The 35-hour work week has all of France in its thrall. This film turns it into a feature about economic and familial politics. Frank, a business school graduate, returns to his provincial ... See full summary »
The first days of WWI. Adrien, a young and handsome lieutenant, is wounded by a piece of shrapnel. He will spend the entire wartime at the Val-de-Grâce Hospital, in Paris. Five long years, ... See full summary »
Recently fired from his job, but unable to confess the truth to his close-knit family, Vincent spends his days driving around the countryside, talking into his cell phone and staring into space. Vincent fabricates a new job for himself so his family and friends will not know that he is out of work. At one point, he even sneaks into an office building. As Vincent roams the building's sterile halls, peeking into meeting rooms where men are busy at work, we see a man who yearns not just for a new job, but also for a place in the world. While this pantomime of work initially registers as sad and even a little pathetic, it slowly and unnervingly becomes terrifying. Written by
Sujit R. Varma
The English language title Time Out is not entirely fitting. Perhaps Time Running Out would be a more appropriate title, since this is exactly what Vincent, the main character, is going through.
Vincent (Aurélien Recoing) is a highly motivated financial consultant. Or, at least, that's what he used to be. Fact of the matter is, he lost his job three months ago and now concocts an elaborate facade to cover up the fact he is now unemployed. While his wife, Muriel (Karin Viard), thinks he's at work, Vincent is aimlessly roaming the highways, hanging out at rest stops, and sleeping in his car, regularly calling his wife to give her an update about his next meeting and apologizing for coming home late, before turning in for his overnight stay in his car. Vincent lives like a ghost, increasingly detached from his wife, children and former colleagues, he doesn't seem to realize the truth is closing in. One day, they will find out. But Vincent has gotten to a point where he's constructed his own dream world. He resorts to reading all kinds of economic pamphlets about his apparent line of business, studying and memorizing them like he really is active in this line of work. As Vincent needs money, he makes up a plan to defraud old friends and his parents out of their savings by letting them in on some bogus investment scheme. He conducts his business out of a hotel lounge, where he catches the eye of Jean-Michel (Serge Livrozet, a brilliant role), a "real" , experienced operator who immediately recognizes Vincent is a fraud. He offers Vincent a job in his own operation, meaning some extra pocket money and perhaps even a way out of his increasingly sticky situation.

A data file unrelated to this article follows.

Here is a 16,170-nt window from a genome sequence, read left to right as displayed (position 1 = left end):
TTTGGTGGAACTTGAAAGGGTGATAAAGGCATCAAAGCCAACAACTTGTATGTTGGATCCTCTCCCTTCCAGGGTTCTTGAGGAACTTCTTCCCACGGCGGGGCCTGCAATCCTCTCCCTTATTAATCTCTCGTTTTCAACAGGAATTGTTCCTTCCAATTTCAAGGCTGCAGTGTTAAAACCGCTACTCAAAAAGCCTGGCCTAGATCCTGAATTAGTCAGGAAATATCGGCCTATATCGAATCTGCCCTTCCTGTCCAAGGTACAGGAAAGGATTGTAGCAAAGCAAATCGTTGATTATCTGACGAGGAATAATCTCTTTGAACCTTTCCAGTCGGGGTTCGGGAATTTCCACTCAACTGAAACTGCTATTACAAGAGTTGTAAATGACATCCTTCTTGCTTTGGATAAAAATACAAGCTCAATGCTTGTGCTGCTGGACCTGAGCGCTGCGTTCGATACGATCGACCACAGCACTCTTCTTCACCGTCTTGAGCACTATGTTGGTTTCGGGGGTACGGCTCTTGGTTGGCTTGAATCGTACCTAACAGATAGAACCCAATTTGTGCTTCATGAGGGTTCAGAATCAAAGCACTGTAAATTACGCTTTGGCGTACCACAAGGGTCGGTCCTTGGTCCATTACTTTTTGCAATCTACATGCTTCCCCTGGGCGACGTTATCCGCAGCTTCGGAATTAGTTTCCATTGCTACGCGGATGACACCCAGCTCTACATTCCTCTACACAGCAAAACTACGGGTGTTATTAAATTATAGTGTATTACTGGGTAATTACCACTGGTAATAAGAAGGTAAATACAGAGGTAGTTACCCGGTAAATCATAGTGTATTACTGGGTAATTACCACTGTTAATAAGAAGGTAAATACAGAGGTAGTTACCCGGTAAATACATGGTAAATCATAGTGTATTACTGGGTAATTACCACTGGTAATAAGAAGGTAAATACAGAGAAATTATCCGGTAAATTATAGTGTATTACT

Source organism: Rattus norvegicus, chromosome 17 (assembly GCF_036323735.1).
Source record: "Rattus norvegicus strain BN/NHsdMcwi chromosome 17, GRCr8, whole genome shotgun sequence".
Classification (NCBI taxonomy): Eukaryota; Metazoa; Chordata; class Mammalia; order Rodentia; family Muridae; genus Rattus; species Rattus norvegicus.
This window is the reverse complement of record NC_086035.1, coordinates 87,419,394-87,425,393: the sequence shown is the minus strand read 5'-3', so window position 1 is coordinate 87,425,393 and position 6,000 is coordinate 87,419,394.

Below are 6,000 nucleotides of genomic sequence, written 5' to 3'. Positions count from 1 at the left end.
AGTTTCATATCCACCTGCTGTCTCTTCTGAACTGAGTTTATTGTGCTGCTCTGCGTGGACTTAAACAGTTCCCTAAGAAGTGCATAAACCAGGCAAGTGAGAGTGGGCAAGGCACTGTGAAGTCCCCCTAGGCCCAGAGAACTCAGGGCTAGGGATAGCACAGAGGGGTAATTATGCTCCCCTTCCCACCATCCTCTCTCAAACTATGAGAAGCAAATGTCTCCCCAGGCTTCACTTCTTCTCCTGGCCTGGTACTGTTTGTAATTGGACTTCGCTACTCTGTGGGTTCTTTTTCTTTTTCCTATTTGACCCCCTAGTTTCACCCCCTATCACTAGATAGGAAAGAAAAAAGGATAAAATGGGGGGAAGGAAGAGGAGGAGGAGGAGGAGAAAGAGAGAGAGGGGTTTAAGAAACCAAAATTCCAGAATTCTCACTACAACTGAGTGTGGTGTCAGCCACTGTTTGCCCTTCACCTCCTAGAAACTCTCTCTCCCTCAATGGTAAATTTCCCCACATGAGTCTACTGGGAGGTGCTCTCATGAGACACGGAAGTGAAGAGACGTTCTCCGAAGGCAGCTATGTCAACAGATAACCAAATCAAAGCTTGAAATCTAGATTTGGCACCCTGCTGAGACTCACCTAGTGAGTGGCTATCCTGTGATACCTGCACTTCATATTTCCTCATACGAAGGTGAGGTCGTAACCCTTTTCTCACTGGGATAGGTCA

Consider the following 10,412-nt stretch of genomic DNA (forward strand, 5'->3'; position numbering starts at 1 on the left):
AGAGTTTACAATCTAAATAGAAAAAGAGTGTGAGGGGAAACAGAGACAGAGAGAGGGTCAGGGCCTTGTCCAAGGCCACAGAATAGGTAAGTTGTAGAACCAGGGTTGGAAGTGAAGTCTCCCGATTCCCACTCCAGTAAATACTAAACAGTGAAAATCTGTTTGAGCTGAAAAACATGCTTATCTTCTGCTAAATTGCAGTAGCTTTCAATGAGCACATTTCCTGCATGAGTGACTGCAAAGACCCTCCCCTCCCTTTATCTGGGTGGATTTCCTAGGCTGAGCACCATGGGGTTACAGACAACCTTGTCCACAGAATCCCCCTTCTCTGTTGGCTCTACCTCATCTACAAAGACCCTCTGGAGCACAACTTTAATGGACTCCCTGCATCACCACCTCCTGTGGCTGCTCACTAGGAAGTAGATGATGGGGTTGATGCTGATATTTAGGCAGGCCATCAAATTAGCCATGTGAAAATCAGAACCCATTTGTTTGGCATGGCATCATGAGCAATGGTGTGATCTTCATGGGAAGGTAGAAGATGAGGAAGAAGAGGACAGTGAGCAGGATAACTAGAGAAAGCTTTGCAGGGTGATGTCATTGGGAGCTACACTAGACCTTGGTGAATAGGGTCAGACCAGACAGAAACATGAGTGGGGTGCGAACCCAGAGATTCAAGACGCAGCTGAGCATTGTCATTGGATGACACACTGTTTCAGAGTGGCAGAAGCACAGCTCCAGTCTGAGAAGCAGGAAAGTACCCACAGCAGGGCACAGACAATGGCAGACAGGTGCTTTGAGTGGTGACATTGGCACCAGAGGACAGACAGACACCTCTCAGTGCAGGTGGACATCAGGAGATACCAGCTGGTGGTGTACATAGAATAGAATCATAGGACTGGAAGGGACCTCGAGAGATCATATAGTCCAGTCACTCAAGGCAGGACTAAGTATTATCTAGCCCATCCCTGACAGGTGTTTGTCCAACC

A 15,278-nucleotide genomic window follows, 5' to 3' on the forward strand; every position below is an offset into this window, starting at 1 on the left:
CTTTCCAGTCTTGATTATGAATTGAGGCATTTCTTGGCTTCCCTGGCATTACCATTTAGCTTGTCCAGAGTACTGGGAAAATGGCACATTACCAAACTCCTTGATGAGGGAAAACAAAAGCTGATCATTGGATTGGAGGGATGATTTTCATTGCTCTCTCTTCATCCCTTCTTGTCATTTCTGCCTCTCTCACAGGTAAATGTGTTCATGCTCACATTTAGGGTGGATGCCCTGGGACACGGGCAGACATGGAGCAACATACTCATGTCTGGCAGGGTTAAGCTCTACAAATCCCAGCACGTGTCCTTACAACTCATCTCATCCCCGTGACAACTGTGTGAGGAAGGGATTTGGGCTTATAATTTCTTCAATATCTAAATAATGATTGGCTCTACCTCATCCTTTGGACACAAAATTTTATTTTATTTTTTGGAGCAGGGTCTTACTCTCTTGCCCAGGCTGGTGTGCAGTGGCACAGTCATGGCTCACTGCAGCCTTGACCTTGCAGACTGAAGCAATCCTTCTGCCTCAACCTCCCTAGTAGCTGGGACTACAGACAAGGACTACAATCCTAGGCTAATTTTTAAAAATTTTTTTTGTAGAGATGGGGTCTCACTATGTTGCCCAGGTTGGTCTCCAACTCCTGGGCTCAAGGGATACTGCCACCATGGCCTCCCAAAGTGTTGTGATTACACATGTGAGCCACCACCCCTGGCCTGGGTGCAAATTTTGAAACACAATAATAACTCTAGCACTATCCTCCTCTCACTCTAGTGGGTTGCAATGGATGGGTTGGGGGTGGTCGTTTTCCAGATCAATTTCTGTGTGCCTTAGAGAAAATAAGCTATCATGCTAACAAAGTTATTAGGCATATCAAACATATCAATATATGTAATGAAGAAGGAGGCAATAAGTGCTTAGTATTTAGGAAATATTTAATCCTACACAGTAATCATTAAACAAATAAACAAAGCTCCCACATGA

Director Cantet's style is distinctly unflashy. Set against the wintry landscapes of Rhône-Alpes around Grenoble and Annecy, the film makes very good use of its locations. Whether it's the bland office complexes in the "zones commerciales" at the outskirts of anonymous towns, or the snow-clad mountains surrounding them, it seems to blend perfectly with the film's tone. Accompanied by a beautiful classical score, Cantet shows himself a remarkably sharp and observant storyteller. Although the film maintains interest throughout, the running time of 132 minutes did seem a tad long, and Vincent's lengthy economic arguments when conning his friends and relatives (some of them business men themselves) out of their money weren't terribly convincing. His arguments range from unconvincing to downright nonsense. At least he would'n have convinced me, but even my 91 year old grandmother wouldn't have bought any of this for a moment. But, some of these inconsistencies aside, this is a skilfully constructed film and an engrossing psychological drama that slowly unfolds like a thriller with a brilliant performance by Aurélien Recoing to top it off.
Camera Obscura --- 8/10
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